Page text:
A sassy, crafty mama bird from Los Angeles
raising a very sweet little girl with Autism
and a new baby boy in the Midwest... and other stuff, too.

Saturday, October 19, 2013

Pregnancy After Disability

I am now more than halfway through this pregnancy. I've tried to write this post a couple time, but I'm just too tired. Sorry if it's sub-par. Little Bird will be nine by the time "baby brother" arrives. It took me nine years to be ready and willing to walk through the fear, the what ifs. Truthfully, I never thought I'd do this again. It's taken a tremendous amount of hope, faith, and trust in the process to get here.

Surprisingly, I've had far less anxiety than I thought I would. The worry and the constant "what if"ing was definitely a concern before trying to conceive. I'm sure being distracted by the nausea, dizziness, discomfort, heartburn, fat thighs weight gain, and the kick boxer living inside my belly helps to distract me. But mostly, I think the surreality of being pregnant and having another child has replaced any opportunity for too much anxiety. Of course it's there, but it's not an obsession, like I'd expected/feared. Apparently, this is a common thing with moms pregnant after having a child with a disability. A friend described the same feelings with her second pregnancy, too. Almost unable to grasp the gravity of the pregnancy because of that surreality.

I'm lucky enough to have a friend also going through a pregnancy after having a child with a disability/disease who understands these strange feelings and is able to share them with me. It's a blessing to have people in my life that get it.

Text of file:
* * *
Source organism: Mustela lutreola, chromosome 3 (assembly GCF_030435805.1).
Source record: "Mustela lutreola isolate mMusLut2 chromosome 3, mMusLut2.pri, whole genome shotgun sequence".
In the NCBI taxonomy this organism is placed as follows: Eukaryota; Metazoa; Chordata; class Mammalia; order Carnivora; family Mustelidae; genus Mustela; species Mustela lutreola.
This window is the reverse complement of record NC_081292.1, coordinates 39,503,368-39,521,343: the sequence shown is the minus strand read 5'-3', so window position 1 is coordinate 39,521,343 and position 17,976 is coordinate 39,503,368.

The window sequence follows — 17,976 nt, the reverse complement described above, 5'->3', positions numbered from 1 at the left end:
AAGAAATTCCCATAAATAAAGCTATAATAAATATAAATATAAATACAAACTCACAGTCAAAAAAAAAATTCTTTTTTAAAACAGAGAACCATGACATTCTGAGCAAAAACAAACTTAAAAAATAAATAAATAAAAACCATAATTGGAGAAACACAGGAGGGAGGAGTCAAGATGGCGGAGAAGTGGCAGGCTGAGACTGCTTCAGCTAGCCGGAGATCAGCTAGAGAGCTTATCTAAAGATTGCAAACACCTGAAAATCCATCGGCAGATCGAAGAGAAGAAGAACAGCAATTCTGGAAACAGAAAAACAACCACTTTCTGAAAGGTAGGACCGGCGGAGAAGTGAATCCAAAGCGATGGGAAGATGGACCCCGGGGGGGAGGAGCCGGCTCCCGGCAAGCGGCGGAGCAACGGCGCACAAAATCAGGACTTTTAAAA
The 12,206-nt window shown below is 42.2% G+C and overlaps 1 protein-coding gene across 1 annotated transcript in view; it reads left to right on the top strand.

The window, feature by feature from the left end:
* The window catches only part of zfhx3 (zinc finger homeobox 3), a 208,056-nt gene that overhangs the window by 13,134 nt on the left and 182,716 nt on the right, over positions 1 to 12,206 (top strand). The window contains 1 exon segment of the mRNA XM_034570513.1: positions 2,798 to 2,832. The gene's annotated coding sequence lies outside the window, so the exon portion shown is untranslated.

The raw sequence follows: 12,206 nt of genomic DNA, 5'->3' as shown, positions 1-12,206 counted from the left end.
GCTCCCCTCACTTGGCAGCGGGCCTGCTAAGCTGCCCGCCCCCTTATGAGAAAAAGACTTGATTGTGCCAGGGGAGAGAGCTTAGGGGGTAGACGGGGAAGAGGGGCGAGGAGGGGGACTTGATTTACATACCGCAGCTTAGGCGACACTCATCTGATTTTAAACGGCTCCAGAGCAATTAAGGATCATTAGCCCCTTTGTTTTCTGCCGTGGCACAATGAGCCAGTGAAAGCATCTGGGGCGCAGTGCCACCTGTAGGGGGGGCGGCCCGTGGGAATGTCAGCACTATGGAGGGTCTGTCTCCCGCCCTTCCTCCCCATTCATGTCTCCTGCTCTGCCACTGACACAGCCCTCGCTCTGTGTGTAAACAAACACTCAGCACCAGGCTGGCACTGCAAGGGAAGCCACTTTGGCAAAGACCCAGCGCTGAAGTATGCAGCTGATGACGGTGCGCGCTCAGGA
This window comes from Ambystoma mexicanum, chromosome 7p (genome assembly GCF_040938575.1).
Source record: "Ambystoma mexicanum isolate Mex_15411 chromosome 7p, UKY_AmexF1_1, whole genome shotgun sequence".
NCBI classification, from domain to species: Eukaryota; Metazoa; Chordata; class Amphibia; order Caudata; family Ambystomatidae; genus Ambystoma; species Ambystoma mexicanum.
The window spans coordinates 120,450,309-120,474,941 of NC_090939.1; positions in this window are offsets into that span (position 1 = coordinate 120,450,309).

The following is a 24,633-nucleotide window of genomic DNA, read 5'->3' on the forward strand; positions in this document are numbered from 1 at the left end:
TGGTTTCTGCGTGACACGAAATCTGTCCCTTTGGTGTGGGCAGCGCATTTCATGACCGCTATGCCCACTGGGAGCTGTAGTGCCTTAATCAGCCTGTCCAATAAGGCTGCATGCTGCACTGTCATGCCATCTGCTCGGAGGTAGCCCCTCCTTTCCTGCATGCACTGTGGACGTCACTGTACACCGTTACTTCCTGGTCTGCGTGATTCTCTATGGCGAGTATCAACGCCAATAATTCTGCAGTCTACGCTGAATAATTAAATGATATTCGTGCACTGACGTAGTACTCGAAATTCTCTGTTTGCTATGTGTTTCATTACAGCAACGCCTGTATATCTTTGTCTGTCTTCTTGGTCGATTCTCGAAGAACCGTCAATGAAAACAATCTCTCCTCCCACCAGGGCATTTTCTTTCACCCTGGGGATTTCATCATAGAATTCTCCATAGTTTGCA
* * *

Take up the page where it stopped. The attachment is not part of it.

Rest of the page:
Am I scared? YES. I don't know that I have the strength to go through the same struggles I'd endured, continue to endure, and those that lie ahead with Little Bird. Of course, I didn't know I had it the first time around either. What's that saying about finding out how strong moms are once they're in hot water? Or is that tea bags? Whatever.

People ask me, "are there any tests you can do?" They mean to detect the Autism that made my life, well, my life. There aren't any tests. There are tests for other things, yes. But, not this. I remain cautiously optimistic, but I'm afraid to be too happy, too excited, to have expectations. I'm sure that's a normal response for someone in my slippers shoes. Finally! Something that's normal about my experience!

Am I happy to be having a baby? YES! Excited at the hopeful possibilities? YES! Scared? YES! Cautiously optimistic? YES. I'm all those things. Thankfully, more than anything, I'm excited for him to be here to complete our family, to hug and kiss him and to love him like mad.

25 weeks



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